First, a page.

One in six migrant workers in the construction and related industries do not get payslips consistently. This is despite the fact that it has been eight years since rules were put in place requiring employers to issue detailed itemised payslips with every payday.

This is the key finding from TWC2’s survey of 1,172 Work Permit holders conducted in April 2024.

There has been some improvement in that a larger proportion of them now get payslips compared to what we found in similar studies in 2016 and 2018, but considering the passage of time, there is no reason why we should permit employers to continue to ignore the rules.

Payslips are important for workers to know how exactly their salary amounts have been arrived at. They enable employees to check that there has been no underpayment. This is especially important in construction and related trades because these employees are often asked to work overtime or on their rest days, so instead of getting a flat salary each month, their paychecks are made up of several variable components, each involving a degree of calculation. Workers should be able to see for themselves that computations are correct and that they are fairly remunerated.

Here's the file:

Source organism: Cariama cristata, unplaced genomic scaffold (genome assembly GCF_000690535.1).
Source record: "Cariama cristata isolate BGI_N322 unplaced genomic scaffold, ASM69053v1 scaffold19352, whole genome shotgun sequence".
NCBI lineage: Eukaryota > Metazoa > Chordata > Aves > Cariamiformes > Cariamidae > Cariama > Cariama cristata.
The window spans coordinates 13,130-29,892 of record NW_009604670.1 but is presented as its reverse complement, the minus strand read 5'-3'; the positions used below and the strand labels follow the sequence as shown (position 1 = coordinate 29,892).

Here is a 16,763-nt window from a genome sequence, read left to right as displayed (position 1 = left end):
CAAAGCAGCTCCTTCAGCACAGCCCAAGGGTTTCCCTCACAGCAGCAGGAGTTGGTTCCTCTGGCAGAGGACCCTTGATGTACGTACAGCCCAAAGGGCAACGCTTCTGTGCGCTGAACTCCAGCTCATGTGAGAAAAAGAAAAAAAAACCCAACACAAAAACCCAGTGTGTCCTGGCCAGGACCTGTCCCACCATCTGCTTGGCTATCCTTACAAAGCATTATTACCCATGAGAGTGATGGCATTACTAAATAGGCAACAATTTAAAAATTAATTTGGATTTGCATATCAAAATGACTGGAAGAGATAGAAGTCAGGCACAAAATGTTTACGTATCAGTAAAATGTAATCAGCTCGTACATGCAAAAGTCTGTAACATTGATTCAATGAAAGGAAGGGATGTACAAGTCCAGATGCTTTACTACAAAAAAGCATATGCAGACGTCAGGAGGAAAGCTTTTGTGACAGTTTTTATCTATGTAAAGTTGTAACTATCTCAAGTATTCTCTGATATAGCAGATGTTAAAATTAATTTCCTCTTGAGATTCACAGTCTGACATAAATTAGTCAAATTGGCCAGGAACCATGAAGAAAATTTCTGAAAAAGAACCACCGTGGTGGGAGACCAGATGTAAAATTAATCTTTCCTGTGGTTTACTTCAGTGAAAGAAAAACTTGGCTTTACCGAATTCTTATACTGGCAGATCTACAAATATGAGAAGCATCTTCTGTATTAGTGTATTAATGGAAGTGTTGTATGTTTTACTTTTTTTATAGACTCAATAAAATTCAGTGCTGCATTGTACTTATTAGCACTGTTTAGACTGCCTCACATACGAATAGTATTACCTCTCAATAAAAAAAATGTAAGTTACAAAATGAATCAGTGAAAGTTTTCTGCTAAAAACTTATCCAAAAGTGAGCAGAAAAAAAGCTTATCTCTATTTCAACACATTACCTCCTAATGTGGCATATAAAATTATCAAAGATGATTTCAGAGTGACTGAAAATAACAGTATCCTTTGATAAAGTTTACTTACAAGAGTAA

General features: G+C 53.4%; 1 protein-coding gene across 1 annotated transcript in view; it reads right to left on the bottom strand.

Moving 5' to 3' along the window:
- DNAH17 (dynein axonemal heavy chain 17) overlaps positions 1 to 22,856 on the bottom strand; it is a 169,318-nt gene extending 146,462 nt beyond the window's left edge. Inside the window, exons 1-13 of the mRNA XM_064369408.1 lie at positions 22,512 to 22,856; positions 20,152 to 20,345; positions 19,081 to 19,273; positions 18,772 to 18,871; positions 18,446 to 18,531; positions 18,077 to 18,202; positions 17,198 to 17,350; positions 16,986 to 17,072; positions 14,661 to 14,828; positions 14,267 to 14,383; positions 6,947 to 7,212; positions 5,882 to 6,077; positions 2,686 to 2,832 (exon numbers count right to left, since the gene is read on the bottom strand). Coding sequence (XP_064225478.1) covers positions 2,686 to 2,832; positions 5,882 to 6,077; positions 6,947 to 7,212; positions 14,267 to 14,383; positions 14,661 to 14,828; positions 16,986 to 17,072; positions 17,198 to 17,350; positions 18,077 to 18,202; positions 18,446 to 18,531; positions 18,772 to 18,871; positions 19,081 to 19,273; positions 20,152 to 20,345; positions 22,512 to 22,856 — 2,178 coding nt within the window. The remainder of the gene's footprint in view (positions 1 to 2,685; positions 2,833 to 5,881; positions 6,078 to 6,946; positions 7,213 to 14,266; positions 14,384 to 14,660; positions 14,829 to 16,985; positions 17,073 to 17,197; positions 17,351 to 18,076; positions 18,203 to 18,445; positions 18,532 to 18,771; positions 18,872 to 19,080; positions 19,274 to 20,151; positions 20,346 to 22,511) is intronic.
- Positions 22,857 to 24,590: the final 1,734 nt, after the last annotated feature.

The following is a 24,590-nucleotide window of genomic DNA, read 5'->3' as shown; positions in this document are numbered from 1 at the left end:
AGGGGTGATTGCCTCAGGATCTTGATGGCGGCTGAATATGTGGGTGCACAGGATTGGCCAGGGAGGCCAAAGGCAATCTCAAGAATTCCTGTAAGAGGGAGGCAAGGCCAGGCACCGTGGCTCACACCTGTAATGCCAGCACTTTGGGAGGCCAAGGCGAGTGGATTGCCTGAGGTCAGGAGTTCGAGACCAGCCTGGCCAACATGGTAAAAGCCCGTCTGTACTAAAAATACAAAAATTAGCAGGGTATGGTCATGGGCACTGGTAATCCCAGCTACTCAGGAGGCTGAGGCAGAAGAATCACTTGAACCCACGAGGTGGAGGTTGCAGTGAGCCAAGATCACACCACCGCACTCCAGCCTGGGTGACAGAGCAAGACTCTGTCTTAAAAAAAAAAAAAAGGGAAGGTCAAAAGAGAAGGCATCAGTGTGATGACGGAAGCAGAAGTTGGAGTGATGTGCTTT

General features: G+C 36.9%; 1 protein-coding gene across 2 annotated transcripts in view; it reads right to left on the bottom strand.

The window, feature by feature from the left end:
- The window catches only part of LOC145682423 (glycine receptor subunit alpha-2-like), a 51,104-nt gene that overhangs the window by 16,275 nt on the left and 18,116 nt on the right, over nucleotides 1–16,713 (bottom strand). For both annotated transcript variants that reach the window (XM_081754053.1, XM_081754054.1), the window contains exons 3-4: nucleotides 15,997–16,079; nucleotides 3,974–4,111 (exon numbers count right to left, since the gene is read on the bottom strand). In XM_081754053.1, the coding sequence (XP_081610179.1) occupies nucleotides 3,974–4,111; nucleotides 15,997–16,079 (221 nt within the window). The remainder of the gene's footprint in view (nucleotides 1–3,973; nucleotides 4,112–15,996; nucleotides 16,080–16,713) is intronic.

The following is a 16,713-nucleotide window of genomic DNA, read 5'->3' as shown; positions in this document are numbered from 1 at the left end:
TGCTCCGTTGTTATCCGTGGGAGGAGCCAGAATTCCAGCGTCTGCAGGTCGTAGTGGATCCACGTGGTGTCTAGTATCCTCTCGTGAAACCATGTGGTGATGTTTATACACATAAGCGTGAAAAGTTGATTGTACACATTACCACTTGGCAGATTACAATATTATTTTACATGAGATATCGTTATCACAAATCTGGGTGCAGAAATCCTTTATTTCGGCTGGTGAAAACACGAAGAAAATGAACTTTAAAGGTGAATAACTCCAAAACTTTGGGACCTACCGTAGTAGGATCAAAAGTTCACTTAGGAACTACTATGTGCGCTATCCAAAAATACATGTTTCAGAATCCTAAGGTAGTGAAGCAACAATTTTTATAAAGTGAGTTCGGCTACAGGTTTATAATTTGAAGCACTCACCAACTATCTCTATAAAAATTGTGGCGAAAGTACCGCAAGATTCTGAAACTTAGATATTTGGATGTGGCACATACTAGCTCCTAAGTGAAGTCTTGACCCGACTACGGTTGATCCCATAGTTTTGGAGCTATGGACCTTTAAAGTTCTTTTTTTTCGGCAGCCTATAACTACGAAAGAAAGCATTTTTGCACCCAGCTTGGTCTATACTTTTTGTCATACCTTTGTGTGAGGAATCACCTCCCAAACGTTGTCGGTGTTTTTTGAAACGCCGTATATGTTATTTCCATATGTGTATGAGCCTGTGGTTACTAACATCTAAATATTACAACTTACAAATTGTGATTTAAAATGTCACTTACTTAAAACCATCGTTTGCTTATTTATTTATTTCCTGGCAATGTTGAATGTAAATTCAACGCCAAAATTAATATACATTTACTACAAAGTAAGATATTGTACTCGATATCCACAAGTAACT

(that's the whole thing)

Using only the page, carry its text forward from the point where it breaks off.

The data also indicate that Work Permit holders employed by smaller companies are more likely to not get payslips.

TWC2 calls for stronger enforcement efforts, with a greater focus on smaller businesses. For example, every time the a salary claim comes to the attention of the Tripartite Alliance for Dispute Management (TADM) involving absence of payslips, misleading or insufficiently detailed ones, the employer should be reported to the enforcement branch of the Ministry of Manpower.

The full report, (PDF, 19 pages) can be downloaded by clicking the icon at right.